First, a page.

Grocer was particularly irritated about a Pitchfork review of Maneskin’s shitty new album (and Steve Albini’s Steely Dan takedown), and said so in Twitter. See what they had to say either by picking up a copy of the March issue of The Reader at any of your favorite pick-up locations (mine is La Casa on Grover Street) or read it online right here. … Actually, here’s the column in its entirety, posted for posterity (because The Reader’s articles have a way of disappearing in a few years, unlike Lazy-i’s content, which lives forever….). 

Haters Gonna Hate

Early last month, Pitchfork, an online indie music news and reviews website, published a blisteringly negative review of glam-rock album “Rush!” by the Italian band Måneskin. Negative reviews are nothing new for Pitchfork, but this one was particularly biting; its sentiment was neatly summed up in the article’s subhead, in which author Jeremy Larson described the record as “absolutely terrible at every conceivable level.”

You’d think such a record would rate a 0.0 on Pitchfork‘s 10-point scale, but somehow the album garnered a 2.0. A rating that low catches people’s attention, and sure enough, the review received “viral lift” on social media by music fans who celebrated Larson’s butchery of an album they likely never would have listened to otherwise. And isn’t that what rock criticism is all about?

Not to Nick Rahn, guitarist/vocalist of Philadelphia-based indie band Grocer, which is slated to play at Reverb Lounge on March 19. Rahn headed to Twitter, posting from the band’s account: “Hot take alert: We no longer have a need for negative music reviews when you can listen to anything you want for free and form your own opinion.”

Rahn’s rebuttal continued in the threaded tweet. “I get that it feels good to shit on things you don’t like but is it helpful? Does it have a place on a public forum? With so much music out there isn’t it more useful to single out music you like than to single out music you don’t like? Also can we stop saying that music is ‘good’ or ‘bad’? It’s ok to have an opinion. You don’t need to be an authority on the objective quality of something just because it doesn’t register as ‘cool’ for you.”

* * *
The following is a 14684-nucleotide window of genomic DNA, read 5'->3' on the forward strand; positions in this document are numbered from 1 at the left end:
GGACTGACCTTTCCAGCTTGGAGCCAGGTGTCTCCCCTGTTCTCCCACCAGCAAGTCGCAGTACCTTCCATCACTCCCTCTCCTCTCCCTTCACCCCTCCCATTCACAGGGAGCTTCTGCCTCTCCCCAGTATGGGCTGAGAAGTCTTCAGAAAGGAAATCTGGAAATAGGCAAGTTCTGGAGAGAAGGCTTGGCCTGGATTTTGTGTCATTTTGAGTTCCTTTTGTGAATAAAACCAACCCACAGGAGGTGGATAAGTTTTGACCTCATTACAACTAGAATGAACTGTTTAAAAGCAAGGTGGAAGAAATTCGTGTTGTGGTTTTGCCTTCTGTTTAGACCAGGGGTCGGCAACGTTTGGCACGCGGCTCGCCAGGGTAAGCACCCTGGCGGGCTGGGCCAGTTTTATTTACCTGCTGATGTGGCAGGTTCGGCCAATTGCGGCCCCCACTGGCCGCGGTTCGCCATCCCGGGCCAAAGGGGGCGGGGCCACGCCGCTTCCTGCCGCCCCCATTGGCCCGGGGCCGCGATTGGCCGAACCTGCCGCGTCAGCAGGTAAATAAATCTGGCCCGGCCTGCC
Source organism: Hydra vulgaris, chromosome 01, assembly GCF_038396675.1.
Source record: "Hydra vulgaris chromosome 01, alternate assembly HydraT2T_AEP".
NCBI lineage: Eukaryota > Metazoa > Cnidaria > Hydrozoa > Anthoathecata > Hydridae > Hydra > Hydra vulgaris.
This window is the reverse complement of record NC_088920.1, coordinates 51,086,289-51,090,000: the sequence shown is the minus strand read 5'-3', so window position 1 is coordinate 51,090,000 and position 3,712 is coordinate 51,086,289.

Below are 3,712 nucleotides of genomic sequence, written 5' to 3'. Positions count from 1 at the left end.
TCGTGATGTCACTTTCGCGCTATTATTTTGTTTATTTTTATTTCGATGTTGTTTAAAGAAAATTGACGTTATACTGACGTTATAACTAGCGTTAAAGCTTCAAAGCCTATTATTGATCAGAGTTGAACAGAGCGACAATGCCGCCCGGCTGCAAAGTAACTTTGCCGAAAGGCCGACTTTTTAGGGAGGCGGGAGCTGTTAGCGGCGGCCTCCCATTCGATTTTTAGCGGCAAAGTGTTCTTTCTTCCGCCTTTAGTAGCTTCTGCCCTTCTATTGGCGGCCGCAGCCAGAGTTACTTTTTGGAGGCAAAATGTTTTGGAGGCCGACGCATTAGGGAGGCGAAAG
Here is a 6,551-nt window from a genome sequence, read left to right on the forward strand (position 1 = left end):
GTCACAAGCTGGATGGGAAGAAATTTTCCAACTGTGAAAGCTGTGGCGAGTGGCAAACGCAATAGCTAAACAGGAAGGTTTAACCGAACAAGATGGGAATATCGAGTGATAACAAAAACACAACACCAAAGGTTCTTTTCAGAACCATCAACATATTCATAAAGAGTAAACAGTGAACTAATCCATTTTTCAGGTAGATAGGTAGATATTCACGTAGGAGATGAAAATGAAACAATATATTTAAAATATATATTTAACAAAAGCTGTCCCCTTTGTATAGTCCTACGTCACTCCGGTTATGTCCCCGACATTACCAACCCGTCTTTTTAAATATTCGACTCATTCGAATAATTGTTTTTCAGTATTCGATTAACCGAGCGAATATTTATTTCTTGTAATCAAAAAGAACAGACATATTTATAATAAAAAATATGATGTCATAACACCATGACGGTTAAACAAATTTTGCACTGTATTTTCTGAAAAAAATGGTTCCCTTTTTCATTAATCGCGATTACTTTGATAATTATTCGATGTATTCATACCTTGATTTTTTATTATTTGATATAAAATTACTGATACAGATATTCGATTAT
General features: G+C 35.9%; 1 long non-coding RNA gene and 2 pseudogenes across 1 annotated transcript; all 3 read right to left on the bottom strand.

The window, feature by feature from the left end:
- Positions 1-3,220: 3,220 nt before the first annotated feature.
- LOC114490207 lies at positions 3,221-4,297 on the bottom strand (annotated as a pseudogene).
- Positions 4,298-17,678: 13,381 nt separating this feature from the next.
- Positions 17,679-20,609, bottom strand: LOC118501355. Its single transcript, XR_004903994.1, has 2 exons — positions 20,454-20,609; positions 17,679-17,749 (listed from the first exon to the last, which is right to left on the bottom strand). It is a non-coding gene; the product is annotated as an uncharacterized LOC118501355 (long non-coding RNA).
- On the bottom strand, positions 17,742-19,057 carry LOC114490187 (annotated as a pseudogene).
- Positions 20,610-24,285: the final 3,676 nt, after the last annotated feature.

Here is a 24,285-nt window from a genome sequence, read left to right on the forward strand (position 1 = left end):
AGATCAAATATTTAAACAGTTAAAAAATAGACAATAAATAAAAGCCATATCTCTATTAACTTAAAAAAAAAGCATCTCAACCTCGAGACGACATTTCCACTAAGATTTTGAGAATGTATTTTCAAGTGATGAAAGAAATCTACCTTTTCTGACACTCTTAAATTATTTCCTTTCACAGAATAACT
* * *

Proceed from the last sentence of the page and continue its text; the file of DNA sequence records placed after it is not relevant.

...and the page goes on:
Rahn’s reaction came a day after a different critical brouhaha boiled over on Twitter, this time featuring legendary post-punk recording engineer Steve Albini lambasting (of all things) ’70s yacht rock supergroup Steely Dan.

Albini, whose contribution to music history includes recording classic albums from grunge icons The Pixies, Nirvana and PJ Harvey, tweeted a bunch of one-liners about the band responsible for such hits as “Peg” and “Deacon Blues,” including: “Christ the amount of human effort wasted to sound like an SNL band warm up,” and “Music made for the sole purpose of letting the wedding band stretch out a little.”

As both a longtime Steely Dan fan and long-time Albini fan, this produced a chuckle. Others were not so amused, as online publications including Pitchfork “amplified” Albini’s rant, resulting in much venting of spleen on social media. Grocer reacted to this on Twitter, too: “If we are going to get upset every time an old guy has an opinion on Steely Dan there is no hope for us to survive in this world.” Huzzah!

Grocer bandmates, drummer/vocalist Cody Nelson and bassist/vocalist Danielle Lovier, said people got pissed about Rahn’s Pitchfork tweets.”They reacted angrily,” Rahn said via a phone interview.

“A lot of people took the comments to say that we don’t want to be criticized,” Nelson said. “When a multimillion-dollar company owned by Conte Nast decides to heat up conversation for a day, it’s going to be lame. The review’s author should have said he hates (the album) on twitter. For Pitchfork, (the review) is being mean for no reason. There was a period of time when a Pitchfork review could stop careers from thriving. These days it doesn’t matter.”

“What is weird,” Lovier added, “is that people will hate-listen to that album now.”

Lovier is right. I listened to the Måneskin album only because of its viral negative review and 2.0 rating. I never would have if Pitchfork rated it between 5.0 and 8.0. And while Rahn is correct that people can find out for themselves if an album is good or bad now that music is so freely available, that availability doesn’t come with the one valuable thing we all need to listen to new music — time.

Instead of hate-listening to the latest Måneskin album, Grocer would prefer you listen to their new album, “Scatter Plot,” released March 3 on Philly label Grind Select. Having listened to both, I can attest your time will be better spent.